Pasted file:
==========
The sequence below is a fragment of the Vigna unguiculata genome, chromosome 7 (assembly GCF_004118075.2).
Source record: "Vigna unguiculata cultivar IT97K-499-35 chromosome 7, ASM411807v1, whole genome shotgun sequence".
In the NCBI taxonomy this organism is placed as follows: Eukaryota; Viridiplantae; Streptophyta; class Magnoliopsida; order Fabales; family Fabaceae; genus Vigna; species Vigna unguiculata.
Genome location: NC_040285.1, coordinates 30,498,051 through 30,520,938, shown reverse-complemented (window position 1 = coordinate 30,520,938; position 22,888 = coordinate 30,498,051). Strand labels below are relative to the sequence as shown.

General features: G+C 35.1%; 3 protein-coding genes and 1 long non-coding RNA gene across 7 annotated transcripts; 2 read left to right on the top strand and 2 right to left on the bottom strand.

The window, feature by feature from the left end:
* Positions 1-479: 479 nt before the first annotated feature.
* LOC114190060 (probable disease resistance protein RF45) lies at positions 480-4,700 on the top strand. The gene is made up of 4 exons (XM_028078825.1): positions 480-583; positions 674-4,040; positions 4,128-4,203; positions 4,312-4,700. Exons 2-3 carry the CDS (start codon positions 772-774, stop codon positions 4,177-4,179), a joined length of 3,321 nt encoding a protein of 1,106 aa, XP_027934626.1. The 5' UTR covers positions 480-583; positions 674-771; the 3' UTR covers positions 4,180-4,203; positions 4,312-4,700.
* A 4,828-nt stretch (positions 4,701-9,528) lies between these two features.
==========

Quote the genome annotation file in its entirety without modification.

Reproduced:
The sequence below is a fragment of the Vigna unguiculata genome, chromosome 7 (assembly GCF_004118075.2).
Source record: "Vigna unguiculata cultivar IT97K-499-35 chromosome 7, ASM411807v1, whole genome shotgun sequence".
In the NCBI taxonomy this organism is placed as follows: Eukaryota; Viridiplantae; Streptophyta; class Magnoliopsida; order Fabales; family Fabaceae; genus Vigna; species Vigna unguiculata.
Genome location: NC_040285.1, coordinates 30,498,051 through 30,520,938, shown reverse-complemented (window position 1 = coordinate 30,520,938; position 22,888 = coordinate 30,498,051). Strand labels below are relative to the sequence as shown.

General features: G+C 35.1%; 3 protein-coding genes and 1 long non-coding RNA gene across 7 annotated transcripts; 2 read left to right on the top strand and 2 right to left on the bottom strand.

The window, feature by feature from the left end:
* Positions 1-479: 479 nt before the first annotated feature.
* LOC114190060 (probable disease resistance protein RF45) lies at positions 480-4,700 on the top strand. The gene is made up of 4 exons (XM_028078825.1): positions 480-583; positions 674-4,040; positions 4,128-4,203; positions 4,312-4,700. Exons 2-3 carry the CDS (start codon positions 772-774, stop codon positions 4,177-4,179), a joined length of 3,321 nt encoding a protein of 1,106 aa, XP_027934626.1. The 5' UTR covers positions 480-583; positions 674-771; the 3' UTR covers positions 4,180-4,203; positions 4,312-4,700.
* A 4,828-nt stretch (positions 4,701-9,528) lies between these two features.